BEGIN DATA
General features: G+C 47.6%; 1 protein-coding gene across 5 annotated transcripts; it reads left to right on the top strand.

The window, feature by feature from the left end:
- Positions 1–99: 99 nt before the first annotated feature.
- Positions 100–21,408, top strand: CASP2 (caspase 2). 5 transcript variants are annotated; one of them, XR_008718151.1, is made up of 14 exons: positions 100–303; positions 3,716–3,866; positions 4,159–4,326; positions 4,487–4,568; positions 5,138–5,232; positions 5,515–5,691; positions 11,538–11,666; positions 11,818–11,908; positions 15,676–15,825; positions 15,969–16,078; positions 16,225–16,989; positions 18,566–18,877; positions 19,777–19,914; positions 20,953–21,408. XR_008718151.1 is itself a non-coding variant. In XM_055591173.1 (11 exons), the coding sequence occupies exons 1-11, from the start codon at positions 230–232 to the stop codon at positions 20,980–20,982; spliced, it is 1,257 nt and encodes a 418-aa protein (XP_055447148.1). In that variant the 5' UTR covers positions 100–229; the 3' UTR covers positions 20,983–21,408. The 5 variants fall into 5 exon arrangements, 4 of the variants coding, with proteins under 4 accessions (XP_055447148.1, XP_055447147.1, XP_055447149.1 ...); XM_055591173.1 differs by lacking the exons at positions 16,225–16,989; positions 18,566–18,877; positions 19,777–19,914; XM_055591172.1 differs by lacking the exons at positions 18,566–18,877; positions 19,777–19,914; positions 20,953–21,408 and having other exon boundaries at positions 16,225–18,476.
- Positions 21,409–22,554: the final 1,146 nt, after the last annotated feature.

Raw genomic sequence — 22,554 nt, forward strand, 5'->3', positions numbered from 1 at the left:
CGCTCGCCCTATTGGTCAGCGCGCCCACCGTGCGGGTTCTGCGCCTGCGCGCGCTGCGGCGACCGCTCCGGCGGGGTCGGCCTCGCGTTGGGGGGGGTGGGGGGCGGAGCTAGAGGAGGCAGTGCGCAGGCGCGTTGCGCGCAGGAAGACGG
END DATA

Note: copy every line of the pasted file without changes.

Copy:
General features: G+C 47.6%; 1 protein-coding gene across 5 annotated transcripts; it reads left to right on the top strand.

The window, feature by feature from the left end:
- Positions 1–99: 99 nt before the first annotated feature.
- Positions 100–21,408, top strand: CASP2 (caspase 2). 5 transcript variants are annotated; one of them, XR_008718151.1, is made up of 14 exons: positions 100–303; positions 3,716–3,866; positions 4,159–4,326; positions 4,487–4,568; positions 5,138–5,232; positions 5,515–5,691; positions 11,538–11,666; positions 11,818–11,908; positions 15,676–15,825; positions 15,969–16,078; positions 16,225–16,989; positions 18,566–18,877; positions 19,777–19,914; positions 20,953–21,408. XR_008718151.1 is itself a non-coding variant. In XM_055591173.1 (11 exons), the coding sequence occupies exons 1-11, from the start codon at positions 230–232 to the stop codon at positions 20,980–20,982; spliced, it is 1,257 nt and encodes a 418-aa protein (XP_055447148.1). In that variant the 5' UTR covers positions 100–229; the 3' UTR covers positions 20,983–21,408. The 5 variants fall into 5 exon arrangements, 4 of the variants coding, with proteins under 4 accessions (XP_055447148.1, XP_055447147.1, XP_055447149.1 ...); XM_055591173.1 differs by lacking the exons at positions 16,225–16,989; positions 18,566–18,877; positions 19,777–19,914; XM_055591172.1 differs by lacking the exons at positions 18,566–18,877; positions 19,777–19,914; positions 20,953–21,408 and having other exon boundaries at positions 16,225–18,476.
- Positions 21,409–22,554: the final 1,146 nt, after the last annotated feature.

Raw genomic sequence — 22,554 nt, forward strand, 5'->3', positions numbered from 1 at the left:
CGCTCGCCCTATTGGTCAGCGCGCCCACCGTGCGGGTTCTGCGCCTGCGCGCGCTGCGGCGACCGCTCCGGCGGGGTCGGCCTCGCGTTGGGGGGGGTGGGGGGCGGAGCTAGAGGAGGCAGTGCGCAGGCGCGTTGCGCGCAGGAAGACGG